New paper on the Galaxy Zoo bars accepted to MNRAS

I’m delighted to announce that the latest paper based on Galaxy Zoo classifications was accepted to appear in the Monthly Notices of the Royal Astronomical Society earlier this week, and appears on the arxiv this morning (link).

Usually there is a long delay between submission and acceptance of papers (something Kevin discussed on this blog in “What Happens Next – Peer Review“), but in this case the initial referee report came back after 2 days, and the paper was accepted only 2 weeks after the first submission so I never got time to post to the arxiv or write a blog post about it before it was accepted! This was certainly the smoothest and fastest referee process I’ve been through. ;)

Here’s the title page.

So what was new about this paper was that we combined information on the morphologies (whether or not the spiral galaxies had bars) with information on the amount of atomic hydrogen gas the galaxies contained and and our main result was that galaxies with more atomic gas in them, are less likely to have a bar.

But I want to back up a bit first and tell you about where we get this information on the atomic gas content, and why it  might be interesting. As you might guess from the title of the paper it’s from something called the ALFALFA survey (and the new names in the author list for a Galaxy Zoo paper – Martha Haynes and Riccardo Giovanelli – are from Cornell University who are running this survey). Atomic hydrogen emits radio waves at a frequency of 1.4 GHz (or 21cm). This is detectable by a classic radio telescope (in what we call the “L”-band which makes up the second L of ALFALFA). In the case of ALFALFA, we use the Arecibo radio telescope (two of the “A”s in the acronym stand for Arecibo, the third is for array), which is the worlds biggest single dish radio telescope deep in the jungle of Puerto Rico.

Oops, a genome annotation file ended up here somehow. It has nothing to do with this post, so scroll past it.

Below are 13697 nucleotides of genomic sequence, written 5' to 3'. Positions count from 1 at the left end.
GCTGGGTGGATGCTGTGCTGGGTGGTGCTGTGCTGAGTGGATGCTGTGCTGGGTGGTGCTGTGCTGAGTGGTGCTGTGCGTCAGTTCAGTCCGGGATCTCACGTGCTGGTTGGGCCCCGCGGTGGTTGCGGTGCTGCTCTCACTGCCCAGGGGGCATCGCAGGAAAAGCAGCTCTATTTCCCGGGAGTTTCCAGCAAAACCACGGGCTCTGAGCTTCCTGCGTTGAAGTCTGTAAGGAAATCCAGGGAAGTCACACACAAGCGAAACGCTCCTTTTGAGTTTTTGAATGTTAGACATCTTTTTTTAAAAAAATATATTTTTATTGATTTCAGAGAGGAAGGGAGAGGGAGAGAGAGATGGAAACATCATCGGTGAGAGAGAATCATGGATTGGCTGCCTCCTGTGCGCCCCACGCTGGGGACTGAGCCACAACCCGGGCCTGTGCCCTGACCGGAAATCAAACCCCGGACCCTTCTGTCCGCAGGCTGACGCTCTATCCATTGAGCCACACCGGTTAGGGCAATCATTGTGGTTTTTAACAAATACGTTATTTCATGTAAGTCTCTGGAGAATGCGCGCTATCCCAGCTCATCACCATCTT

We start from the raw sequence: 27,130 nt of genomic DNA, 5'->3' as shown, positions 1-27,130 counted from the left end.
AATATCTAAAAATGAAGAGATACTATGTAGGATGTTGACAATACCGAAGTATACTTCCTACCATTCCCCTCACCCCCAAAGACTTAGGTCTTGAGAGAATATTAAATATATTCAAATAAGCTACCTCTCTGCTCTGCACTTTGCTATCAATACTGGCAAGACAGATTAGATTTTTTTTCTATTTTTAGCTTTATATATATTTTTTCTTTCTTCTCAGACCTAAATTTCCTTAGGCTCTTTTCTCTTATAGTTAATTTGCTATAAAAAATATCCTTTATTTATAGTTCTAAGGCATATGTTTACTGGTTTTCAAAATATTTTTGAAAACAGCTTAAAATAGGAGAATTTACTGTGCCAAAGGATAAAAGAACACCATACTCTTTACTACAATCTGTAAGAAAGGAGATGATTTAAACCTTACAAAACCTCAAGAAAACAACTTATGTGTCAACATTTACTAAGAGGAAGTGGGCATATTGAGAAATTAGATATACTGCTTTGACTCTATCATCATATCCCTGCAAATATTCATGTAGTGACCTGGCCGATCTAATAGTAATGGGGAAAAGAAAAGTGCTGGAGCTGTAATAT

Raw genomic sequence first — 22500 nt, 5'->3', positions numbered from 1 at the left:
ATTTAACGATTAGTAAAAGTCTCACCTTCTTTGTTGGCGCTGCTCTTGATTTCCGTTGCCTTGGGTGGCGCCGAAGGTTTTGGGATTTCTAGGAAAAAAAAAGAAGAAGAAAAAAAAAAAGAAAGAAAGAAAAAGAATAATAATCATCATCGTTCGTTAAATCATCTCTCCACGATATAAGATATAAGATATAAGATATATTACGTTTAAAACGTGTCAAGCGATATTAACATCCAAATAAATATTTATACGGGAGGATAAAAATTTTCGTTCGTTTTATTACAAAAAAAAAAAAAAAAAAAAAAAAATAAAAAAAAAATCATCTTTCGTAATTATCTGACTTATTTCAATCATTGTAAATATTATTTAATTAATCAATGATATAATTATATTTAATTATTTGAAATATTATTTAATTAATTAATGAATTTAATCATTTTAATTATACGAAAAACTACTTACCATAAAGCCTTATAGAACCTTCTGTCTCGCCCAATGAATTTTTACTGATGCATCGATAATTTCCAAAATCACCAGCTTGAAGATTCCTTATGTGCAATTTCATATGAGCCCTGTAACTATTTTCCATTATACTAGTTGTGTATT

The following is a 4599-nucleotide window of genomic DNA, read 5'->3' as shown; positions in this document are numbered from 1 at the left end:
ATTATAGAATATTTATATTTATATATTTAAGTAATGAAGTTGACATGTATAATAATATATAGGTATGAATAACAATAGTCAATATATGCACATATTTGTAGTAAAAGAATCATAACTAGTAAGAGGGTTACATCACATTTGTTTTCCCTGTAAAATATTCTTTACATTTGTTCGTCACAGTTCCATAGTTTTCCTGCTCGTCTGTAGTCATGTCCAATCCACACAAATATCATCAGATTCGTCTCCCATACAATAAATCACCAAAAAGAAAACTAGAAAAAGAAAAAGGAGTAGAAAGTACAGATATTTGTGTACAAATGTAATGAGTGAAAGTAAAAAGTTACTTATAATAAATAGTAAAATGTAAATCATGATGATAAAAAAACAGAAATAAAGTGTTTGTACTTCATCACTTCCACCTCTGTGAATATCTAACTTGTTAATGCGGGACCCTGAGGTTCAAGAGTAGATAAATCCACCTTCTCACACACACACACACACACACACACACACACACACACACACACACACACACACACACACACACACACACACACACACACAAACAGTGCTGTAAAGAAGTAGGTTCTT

Aerial shot of Arecibo. Credit: NAIC.

ALFALFA is a massive survey which will map the location of atomic hydrogen over basically the whole sky visible to the Arecibo radio telescope. What’s neat about a survey for something which emits as a specific frequency is that you actually get a 3D map of where the hydrogen is – both redshift and sky position! Anyway, we made use of about 40% of the survey which is already complete, and which covers about 25% of the area of the sky in which the Galaxy Zoo galaxies are found (the Sloan Digital Sky Survey Legacy Area). Adding some cuts on how face-on the galaxies are so that the bars can be identified, and to make sure the sample contains the same size galaxies right through it’s volume we ended up with 2090 galaxies with both atomic hydrogen detections and bar classifications from you guys. This is an order of magnitude larger than any similar sample! So thanks. :)

Atomic hydrogen is the basic building block of galaxies (after dark matter). It represents the fuel for future star formation in a galaxy – a galaxy with a lot of atomic hydrogen could in principle make a lot of new stars. Many spiral galaxies have a lot of atomic hydrogen (with perhaps as much as 10 times as much mass in hydrogen as in stars!), while a typical elliptical galaxy has very little atomic gas, and so cannot form lots of new stars.

So our observation that bars are more likely to be found in spiral galaxies with less atomic gas supports our earlier ideas about bars possibly “killing” spirals (ie. helping to stop them form stars).

Trends of bar fraction with atomic gas content, galaxy colour and how many stars are in a galaxy.